There was a time when the mere mention of Nano–Tata’s wonder car–would receive a barrage of cacophony. It would make big headlines, induce zealous TV anchors to shriller tones and compel car reviewers to find bigger better adjectives. Read more
We all know driving in Delhi is one of the more dangerous activities one can do. In 2013, 1530 people lost their lives due to fatal accidents in the national capital, the most in any city in the country by some distance. Read more
Nearly a fortnight after the National Democratic Alliance led by Narendra Modi stormed back to power after a decade spent warming the opposition benches, a rather unnecessary debate is raging on whether Modi should retain his armoured Scorpios or respect protocol (and SPG) by promptly jumping into a BMW. Read more
In 2013-14, the most ubiquitous car on Indian roads–Maruti Alto–completed a full decade of dominance in the market. It first reached the pole position in 2004-05 when it ended the more than two decade rule of its predecessor Maruti 800. It is not a mere coincidence that as it celebrates 10 years of leadership in the year that also marks the end of the road for the M800. Read more
Globally, vehicle recalls are a part and parcel of automotive business. Every responsible manufacturer does so for reasons as grave as potential brake failures or airbag malfunctions to seemingly trivial stuff like a defect in the power window switch.
An estimated over 40 million vehicles have been recalled worldwide in the last 10 years (see table). Most of these are in developed countries like US, Canada, Mexico and Europe where there are stringent checks and balances on non reportage of defects in a vehicle.
In the last 5 years for example, recalls have become a major flashpoint in the US. In 2009, Toyota Motor Corp, which had just become the largest car maker in the world, faced a Congressional probe for delayed response to problems with brakes and floor mats in vehicles that could cause the accelerator to become unstuck. It subsequently recalled 10 million vehicles in what remains the largest such exercise till date.
In a mirror image of the Toyota conundrum, General Motors is facing much flak from US for delayed response to an ignition problem on its Chevrolet, Pontiac and Saturn vehicles that could prevent the airbags from getting deployed. The company apparently knew about the problem back in 2007 but dilly-dallied on its response. At least 30 accidents and 13 fatalities have been reported due to this in the last 10 years. GM now faces embarrassment and a potential million dollar penalty. A speedy response could have saved some lives.
What these instances prove, more than anything else, is that for all the technological prowess car companies harness, mistakes happen. From a Porsche in Germany to a Proton in Malaysia or Geely in China, everybody has to recall cars at some point of time or the other. No manufacturer can claim to make zero defect, perfect cars. And there is no shame in recalling a bad apple. It only shows you are responsible.
But for long, recall was considered a bad word in India. Till 2010, there are very few instances of manufacturers voluntarily recalling their cars here. The absence of mandatory recall laws meant there was no compulsion either. It created a vicious cycle. If some company went out of their way to recall a car out of transparency, it was seen as a sign of poor quality, bad practices and faced the ire of consumers. It made manufacturers cagey about recalling cars.
Nobody can claim we have perfect cars in India. In terms of quality we are perhaps not even half way there as US or Europe. And not all of it can be brushed under the carpet on price. We live with fewer features and lower safety and emission standards that bring down the price of vehicles anyway. If sophisticated factories in Germany or Detroit cannot make defect free vehicles, there is no reason to believe a factory in India can do the same. Sounds condescending, but so be it.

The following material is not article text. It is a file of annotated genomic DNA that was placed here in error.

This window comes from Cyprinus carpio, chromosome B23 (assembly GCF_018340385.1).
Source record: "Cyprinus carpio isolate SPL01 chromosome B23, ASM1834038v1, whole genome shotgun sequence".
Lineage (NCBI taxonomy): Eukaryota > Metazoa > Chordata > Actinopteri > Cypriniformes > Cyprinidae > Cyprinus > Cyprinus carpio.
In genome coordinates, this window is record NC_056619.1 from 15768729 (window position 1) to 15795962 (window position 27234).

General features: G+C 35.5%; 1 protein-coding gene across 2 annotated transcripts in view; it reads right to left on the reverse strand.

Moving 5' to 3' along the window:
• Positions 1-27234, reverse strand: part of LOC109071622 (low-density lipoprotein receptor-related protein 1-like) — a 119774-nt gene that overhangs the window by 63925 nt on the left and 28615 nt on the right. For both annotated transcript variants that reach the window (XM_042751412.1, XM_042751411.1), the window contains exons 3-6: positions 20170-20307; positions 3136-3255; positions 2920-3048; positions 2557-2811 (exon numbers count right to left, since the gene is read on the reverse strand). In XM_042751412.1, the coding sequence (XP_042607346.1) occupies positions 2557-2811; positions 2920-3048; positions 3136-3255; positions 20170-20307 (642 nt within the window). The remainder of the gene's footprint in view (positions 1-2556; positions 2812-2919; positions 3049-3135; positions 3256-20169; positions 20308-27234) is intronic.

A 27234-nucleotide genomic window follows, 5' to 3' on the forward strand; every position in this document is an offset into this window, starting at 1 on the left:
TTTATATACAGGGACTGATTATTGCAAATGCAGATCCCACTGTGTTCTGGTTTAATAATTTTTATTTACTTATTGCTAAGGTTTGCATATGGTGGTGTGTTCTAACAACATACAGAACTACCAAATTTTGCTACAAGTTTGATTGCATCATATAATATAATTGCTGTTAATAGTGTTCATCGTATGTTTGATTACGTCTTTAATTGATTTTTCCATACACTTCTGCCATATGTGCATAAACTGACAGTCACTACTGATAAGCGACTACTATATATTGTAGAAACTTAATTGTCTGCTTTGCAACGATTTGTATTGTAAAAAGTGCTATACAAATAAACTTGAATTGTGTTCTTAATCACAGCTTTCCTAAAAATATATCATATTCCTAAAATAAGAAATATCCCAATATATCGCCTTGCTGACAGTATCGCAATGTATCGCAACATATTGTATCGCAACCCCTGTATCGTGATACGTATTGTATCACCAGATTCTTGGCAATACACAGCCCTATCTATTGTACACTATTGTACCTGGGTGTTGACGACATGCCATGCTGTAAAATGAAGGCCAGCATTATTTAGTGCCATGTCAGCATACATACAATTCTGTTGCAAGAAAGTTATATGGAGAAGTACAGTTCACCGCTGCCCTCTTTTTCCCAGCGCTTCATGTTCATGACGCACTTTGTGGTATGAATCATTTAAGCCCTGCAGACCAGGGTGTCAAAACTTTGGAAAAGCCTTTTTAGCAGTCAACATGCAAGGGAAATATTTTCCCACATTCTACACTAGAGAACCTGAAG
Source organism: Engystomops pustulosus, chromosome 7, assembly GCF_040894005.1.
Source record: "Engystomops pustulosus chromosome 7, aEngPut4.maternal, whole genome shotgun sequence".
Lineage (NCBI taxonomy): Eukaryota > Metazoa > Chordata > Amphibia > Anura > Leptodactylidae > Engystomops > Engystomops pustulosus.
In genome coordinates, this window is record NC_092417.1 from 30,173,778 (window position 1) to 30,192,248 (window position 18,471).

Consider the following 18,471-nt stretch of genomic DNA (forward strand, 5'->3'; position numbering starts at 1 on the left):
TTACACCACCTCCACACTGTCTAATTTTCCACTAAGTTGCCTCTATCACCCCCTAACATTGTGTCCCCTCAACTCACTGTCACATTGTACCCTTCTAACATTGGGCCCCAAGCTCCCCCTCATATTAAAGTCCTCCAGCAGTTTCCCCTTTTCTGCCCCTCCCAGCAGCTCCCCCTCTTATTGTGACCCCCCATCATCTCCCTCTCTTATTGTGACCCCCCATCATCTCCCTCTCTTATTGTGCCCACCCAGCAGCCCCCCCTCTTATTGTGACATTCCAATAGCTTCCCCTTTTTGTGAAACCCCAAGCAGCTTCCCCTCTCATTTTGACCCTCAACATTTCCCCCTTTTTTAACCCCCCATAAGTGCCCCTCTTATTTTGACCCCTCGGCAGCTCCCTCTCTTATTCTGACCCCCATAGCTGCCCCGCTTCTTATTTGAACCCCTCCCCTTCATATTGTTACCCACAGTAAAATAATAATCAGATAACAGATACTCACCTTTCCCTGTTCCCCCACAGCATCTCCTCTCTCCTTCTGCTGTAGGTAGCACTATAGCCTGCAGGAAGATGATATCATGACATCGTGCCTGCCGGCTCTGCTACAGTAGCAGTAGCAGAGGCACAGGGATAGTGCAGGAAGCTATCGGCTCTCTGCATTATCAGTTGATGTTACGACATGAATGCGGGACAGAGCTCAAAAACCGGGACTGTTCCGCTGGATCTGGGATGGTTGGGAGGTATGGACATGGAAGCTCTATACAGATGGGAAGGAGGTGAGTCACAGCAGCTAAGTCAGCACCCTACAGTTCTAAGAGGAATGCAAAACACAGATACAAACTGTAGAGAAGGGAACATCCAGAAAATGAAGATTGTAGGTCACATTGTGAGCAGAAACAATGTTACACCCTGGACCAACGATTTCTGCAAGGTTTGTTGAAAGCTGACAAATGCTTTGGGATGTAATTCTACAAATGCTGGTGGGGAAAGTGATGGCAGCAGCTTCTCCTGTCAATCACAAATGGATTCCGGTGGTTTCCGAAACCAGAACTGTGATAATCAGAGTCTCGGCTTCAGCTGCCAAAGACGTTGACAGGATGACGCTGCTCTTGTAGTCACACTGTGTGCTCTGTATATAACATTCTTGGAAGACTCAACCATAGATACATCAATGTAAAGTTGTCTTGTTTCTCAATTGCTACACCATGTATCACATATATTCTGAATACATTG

In the past, manufacturers would also identify defects and some would even replace the parts quietly when the cars came to the service stations for periodic maintenance. It served their purpose (a clear conscience perhaps) and to some extent that of consumers as well. But not all cars go to authorised service stations in India and so that discreet way was not foolproof. The need for a mandatory recall provision has been felt for long. And for long, it never materialised.
Thankfully though, there has been a marked change in stance in the last 4 years. Largely due to the deluge of recalls in the US and the explosion of media in India, manufacturers have become more confident about recalling cars here. The consumers today are more aware about recalls happening in other parts of the world and more willing to accept it as a goodwill gesture when it happens in India.
A decade ago, the recall of 972 units of the Ford EcoSport barely a week after its launch would have meant hara-kiri. Today, there has been absolutely no impact as consumers are emboldened by the fact that they are taking home a safe vehicle and that the manufacturer would still be working to find out if there are any belated defects even after it has exchanged hands.
Since 2010, almost 800,000 cars have been recalled in India. Last year was a watershed year of sorts with at least 11 instances of recalls. A lot of ground then, has been made. And as the Ford EcoSport’s example clearly suggests–recall isn’t a bad word anymore.
Yet a lot more ground still needs to be made. Our cars may not be as sophisticated as the ones in US and Europe and as consumers we may not be as paranoid as in US either, but there are still a lot of issues that need attention. Home grown car makers like Mahindra and Tata are still averse to calling their service campaigns as recalls. Famously, Tata never called its exercise to retrofit more safety elements on the Nano as a recall even when prima facie, it was one. Similarly, Mahindra vehicles are notorious for inconsistent braking. Yet, there has been only one instance when it has actually offered to replace them carte blanche.